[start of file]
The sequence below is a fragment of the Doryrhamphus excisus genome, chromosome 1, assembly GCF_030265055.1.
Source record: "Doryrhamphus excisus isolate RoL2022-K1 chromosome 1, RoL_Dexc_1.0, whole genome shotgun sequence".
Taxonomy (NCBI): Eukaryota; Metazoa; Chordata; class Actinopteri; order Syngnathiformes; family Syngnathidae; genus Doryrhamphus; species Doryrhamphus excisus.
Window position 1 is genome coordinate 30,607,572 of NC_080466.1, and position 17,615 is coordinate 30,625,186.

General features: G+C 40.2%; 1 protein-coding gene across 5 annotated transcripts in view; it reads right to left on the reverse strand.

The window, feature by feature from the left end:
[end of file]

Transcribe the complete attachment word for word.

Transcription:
The sequence below is a fragment of the Doryrhamphus excisus genome, chromosome 1, assembly GCF_030265055.1.
Source record: "Doryrhamphus excisus isolate RoL2022-K1 chromosome 1, RoL_Dexc_1.0, whole genome shotgun sequence".
Taxonomy (NCBI): Eukaryota; Metazoa; Chordata; class Actinopteri; order Syngnathiformes; family Syngnathidae; genus Doryrhamphus; species Doryrhamphus excisus.
Window position 1 is genome coordinate 30,607,572 of NC_080466.1, and position 17,615 is coordinate 30,625,186.

General features: G+C 40.2%; 1 protein-coding gene across 5 annotated transcripts in view; it reads right to left on the reverse strand.

The window, feature by feature from the left end: